Explanation of Aspect Ratios for Filmmakers

Although most HD cameras shoot 16:9 natively, we’re going to discuss why 16:9 should be the standard you film with and deliver as a beginner filmmaker or videographer.

Frank Romano III December 12, 2012

There are many different aspect ratios for video and film.

What are aspect ratios?

An aspect ratio is the proportional relationship between an image’s width and height. It’s usually described as two numbers separated by a colon (16:9, 2.39:1, 4:3, etc.). The first number represents the width and the second represents the height. If someone describes the aspect ratio of an image as 16:9 (read as sixteen-nine or sixteen by nine), they mean that it’s 16 units wide and 9 units high. The image can be any size, but the ratio remains the same.

Although you might be unfamiliar with aspect ratios, you’ve probably realized that TVs used to be more square (4:3) and now TVs are widescreen (16:9). When DVDs first hit the market, they were available in “Fullscreen” and “Widescreen” to accommodate the transition from 4:3 TVs to 16:9 TVs. Now, all modern TVs are widescreen. But the term “widescreen” encompasses many different aspect ratios.

4-by-3 and 16-by-9 aspect ratios

Why are there so many aspect ratios?

The evolution of media over time has resulted in many different aspect ratios. The universal ratio for 35 mm film was 1.33:1 (known as 4:3 in video, the motion picture industry assigns a 1 as the height). This changed in the late 1920’s with the onset of sound. To make room for the optical soundtrack, which ran along the side of the film, the aspect ratio was changed to 1.375.1 (slightly wider). 1.375:1 is achieved by cropping the image when projected by adjusting the size of the projector aperture plate. This is known as the “Academy Ratio” because it was created by the Academy of Motion Picture Arts and Sciences. The difference between 1.33:1 and 1.375:1 is negligible. Both are commonly referred to as 4:3.

In the 1950s, televisions came about and adopted the 4:3 format. This was a major threat to the motion picture industry and their way of motivating audiences to return to the theater was by adopting widescreen formats. During this period, many different widescreen aspect ratios and technologies competed for dominance. Some even opted for ultra-wide formats, like Ben-Hur‘s ratio of 2.76:1, or How the West Was Won‘s “Cinerama” ratio of 2.89.1; which utilized 3 cameras filming simultaneously.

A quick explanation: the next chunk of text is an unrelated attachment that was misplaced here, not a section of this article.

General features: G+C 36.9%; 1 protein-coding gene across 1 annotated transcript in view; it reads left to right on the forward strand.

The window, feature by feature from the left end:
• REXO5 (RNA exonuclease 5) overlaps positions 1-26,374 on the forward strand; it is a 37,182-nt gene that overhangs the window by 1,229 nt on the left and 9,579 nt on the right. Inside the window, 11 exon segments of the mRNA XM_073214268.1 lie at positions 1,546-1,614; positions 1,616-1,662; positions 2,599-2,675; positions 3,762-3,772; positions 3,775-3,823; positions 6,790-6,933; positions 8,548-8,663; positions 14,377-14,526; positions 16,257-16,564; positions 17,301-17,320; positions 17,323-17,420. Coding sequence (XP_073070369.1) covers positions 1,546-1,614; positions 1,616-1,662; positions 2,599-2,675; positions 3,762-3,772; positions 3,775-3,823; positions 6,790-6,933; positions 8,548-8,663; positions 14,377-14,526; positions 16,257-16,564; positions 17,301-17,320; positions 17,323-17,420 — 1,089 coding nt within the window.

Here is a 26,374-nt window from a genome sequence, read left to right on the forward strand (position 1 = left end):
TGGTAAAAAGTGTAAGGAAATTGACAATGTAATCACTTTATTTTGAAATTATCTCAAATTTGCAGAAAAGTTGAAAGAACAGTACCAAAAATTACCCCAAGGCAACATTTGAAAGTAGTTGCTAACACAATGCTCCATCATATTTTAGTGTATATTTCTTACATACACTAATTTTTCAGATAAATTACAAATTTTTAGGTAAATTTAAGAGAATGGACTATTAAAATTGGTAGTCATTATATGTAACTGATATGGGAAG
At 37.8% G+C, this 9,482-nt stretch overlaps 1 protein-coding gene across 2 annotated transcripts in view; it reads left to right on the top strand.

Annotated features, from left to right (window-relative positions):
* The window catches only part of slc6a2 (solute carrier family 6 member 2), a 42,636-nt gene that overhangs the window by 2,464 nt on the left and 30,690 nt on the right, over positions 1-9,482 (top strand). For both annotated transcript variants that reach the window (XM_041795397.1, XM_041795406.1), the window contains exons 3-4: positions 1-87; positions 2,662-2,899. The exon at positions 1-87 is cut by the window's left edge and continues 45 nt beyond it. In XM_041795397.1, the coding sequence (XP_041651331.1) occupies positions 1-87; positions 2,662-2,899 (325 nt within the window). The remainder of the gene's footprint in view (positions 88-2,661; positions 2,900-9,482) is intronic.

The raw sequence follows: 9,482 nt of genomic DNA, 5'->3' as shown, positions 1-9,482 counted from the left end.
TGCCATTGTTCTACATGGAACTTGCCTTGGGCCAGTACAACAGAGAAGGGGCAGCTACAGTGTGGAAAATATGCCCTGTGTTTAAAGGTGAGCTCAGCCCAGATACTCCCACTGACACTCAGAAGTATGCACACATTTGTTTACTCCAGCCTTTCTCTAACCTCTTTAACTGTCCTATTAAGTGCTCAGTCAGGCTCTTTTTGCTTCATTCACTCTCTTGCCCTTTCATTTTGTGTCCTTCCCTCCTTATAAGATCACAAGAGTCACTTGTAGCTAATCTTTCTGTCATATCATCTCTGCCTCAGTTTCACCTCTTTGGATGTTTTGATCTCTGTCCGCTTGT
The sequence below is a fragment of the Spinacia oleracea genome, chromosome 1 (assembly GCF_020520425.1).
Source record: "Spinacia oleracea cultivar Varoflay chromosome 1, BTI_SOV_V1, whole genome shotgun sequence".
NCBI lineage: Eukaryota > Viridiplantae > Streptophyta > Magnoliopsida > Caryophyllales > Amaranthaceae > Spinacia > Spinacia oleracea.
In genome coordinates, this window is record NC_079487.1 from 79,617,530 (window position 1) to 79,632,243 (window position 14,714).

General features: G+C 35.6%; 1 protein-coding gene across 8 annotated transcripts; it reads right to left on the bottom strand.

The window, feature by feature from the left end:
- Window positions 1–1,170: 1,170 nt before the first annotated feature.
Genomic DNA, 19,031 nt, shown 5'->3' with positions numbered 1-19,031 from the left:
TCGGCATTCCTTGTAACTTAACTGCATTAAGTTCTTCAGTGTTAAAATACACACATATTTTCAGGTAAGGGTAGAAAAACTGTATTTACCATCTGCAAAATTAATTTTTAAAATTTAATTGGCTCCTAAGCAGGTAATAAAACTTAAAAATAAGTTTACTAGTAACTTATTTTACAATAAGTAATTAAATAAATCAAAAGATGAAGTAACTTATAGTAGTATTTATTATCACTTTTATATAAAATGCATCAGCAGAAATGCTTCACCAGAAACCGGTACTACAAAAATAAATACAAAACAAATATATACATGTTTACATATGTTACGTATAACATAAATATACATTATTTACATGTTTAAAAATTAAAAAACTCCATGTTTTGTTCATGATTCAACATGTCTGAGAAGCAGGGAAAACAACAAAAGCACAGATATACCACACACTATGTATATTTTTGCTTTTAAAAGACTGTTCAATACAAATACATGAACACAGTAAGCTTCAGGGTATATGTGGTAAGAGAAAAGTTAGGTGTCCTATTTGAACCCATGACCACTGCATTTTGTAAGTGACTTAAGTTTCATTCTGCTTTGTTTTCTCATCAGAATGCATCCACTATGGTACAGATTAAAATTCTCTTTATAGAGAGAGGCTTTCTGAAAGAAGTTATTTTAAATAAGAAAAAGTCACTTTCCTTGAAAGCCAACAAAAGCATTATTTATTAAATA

2.89 and 1.33 aspect ratios

Eventually two widescreen ratios became the standard for theatrical exhibition: 1.85:1 and 2.35:1. 1.85:1 is very close to 16:9, which is 1.78:1 in motion picture terms. Films made with today’s digital cameras, which film natively in 16:9, are cropped slightly to 1.85:1 for theatrical release. This ratio is the most ideal for today’s TV screens and computer monitors, which are mostly 16:9. Additionally, 16:9 has become the standard for HD formats and television productions. 2.35:1, on the other hand, is much wider and generally considered more cinematic because it’s primary use is theatrical exhibition. Since 1970, the ratio is actually 2.39:1, often rounded to 2.40:1. However many still refer to it as 2.35:1, which creates confusion.

2.35 and 1.85 aspect ratios

Why you should only film in and deliver 16:9 (1.77:1)

16:9 is the standard for HDTV, which means that most households have TVs with an aspect ratio of 16:9. Additionally, video sharing websites like YouTube and Vimeo stream all their content in 16:9. In the past few years, 16:9 has also become a common ratio for computer screens. Long story short, most people view content on 16:9 screens because most content is 16:9. Unless you’re producing something for theatrical distribution, there’s no reason to produce at a different aspect ratio.

Filming at 1.33:1 or 2.40:1 will result in pillarboxing or letterboxing, which means your content will be matted to fit within the 16:9 frame. This is how major motion pictures are presented on home video. If you’re not producing something for Hollywood, the only reason to film in or deliver a different aspect ratio would be for artistic purposes, which can come off as both self-indulgent and pretentious.

Letterboxing and pillarboxing

You are probably already filming in 16:9

If you’re filming with an HD camcorder or DSLR, you’re filming in 16:9. If you’re filming with a standard definition camcorder, you’re filming in either 4:3 or anamorphic widescreen 16:9. In standard definition format, a 16:9 aspect ratio is achieved through a process called anamorphic widescreen, which uses non-square pixels to squeeze the image horizontally to fit in a 4:3 frame. Then, compatible equipment, such as a DVD player, will stretch the image back out. If you’re using an SD camcorder, make sure to film in 16:9 rather than 4:3.

The only way to achieve aspect ratios wider than 16:9 is either through expensive anamorphic lenses designed for motion picture cameras or by matting a 16:9 video. Both methods are unnecessary unless you’re producing something for theatrical exhibition, which you likely aren’t.

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